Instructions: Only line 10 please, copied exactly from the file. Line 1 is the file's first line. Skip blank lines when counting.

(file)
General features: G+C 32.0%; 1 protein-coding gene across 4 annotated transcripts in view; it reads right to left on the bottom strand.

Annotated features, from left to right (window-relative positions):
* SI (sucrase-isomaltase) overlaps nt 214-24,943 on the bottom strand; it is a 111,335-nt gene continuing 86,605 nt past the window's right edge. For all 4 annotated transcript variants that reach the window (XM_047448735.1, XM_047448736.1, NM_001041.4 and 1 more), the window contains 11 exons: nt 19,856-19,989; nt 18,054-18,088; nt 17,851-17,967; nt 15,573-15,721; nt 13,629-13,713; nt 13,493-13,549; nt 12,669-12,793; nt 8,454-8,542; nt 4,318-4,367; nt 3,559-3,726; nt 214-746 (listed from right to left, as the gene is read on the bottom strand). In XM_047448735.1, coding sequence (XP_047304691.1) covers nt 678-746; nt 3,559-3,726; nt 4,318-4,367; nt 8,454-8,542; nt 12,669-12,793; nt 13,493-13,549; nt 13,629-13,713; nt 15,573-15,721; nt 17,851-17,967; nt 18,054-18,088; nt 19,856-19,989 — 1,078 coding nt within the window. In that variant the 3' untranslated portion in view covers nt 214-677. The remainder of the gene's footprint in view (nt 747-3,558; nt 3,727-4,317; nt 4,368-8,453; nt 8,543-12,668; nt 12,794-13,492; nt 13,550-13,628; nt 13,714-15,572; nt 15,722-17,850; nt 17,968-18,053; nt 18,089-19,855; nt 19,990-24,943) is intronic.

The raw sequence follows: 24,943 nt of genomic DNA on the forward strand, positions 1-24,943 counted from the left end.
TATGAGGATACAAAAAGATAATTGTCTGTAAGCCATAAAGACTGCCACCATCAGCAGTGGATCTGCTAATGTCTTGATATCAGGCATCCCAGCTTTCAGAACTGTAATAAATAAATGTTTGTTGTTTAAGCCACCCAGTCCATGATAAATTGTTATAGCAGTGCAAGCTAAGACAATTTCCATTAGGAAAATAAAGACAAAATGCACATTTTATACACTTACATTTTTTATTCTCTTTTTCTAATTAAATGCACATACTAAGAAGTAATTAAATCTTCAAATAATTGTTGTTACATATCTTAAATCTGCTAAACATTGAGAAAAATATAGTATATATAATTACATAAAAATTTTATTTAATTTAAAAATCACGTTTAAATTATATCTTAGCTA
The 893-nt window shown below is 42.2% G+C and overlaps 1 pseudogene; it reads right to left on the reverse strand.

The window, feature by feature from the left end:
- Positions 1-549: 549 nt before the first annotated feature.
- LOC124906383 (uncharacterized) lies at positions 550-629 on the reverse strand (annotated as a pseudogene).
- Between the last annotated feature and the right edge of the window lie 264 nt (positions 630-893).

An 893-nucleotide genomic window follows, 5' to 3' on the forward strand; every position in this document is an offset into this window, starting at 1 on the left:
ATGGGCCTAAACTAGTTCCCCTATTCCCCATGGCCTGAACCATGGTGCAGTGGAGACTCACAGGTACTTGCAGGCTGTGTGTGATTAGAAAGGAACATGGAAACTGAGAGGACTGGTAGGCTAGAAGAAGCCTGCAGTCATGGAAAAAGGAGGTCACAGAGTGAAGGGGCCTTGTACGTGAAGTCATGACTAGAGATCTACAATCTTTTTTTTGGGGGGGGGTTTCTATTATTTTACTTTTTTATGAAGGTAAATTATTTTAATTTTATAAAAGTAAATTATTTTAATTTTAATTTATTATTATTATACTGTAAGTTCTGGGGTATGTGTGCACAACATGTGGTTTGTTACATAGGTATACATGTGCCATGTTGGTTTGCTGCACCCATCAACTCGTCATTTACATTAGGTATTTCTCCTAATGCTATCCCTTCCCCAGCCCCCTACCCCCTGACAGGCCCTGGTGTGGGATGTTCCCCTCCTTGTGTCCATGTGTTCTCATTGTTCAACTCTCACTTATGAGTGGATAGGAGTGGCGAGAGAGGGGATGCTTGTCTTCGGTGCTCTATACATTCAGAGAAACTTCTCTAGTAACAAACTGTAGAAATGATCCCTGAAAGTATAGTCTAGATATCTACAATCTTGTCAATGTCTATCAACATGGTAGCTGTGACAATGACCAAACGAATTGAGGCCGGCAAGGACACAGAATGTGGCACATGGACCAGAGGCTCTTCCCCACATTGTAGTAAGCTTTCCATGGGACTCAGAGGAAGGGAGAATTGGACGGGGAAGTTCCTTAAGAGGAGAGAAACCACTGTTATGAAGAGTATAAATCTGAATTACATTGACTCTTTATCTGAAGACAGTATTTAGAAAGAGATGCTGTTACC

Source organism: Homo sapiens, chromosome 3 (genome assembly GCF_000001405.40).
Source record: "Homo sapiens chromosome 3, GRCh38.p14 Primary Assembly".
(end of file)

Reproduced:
- Between the last annotated feature and the right edge of the window lie 264 nt (positions 630-893).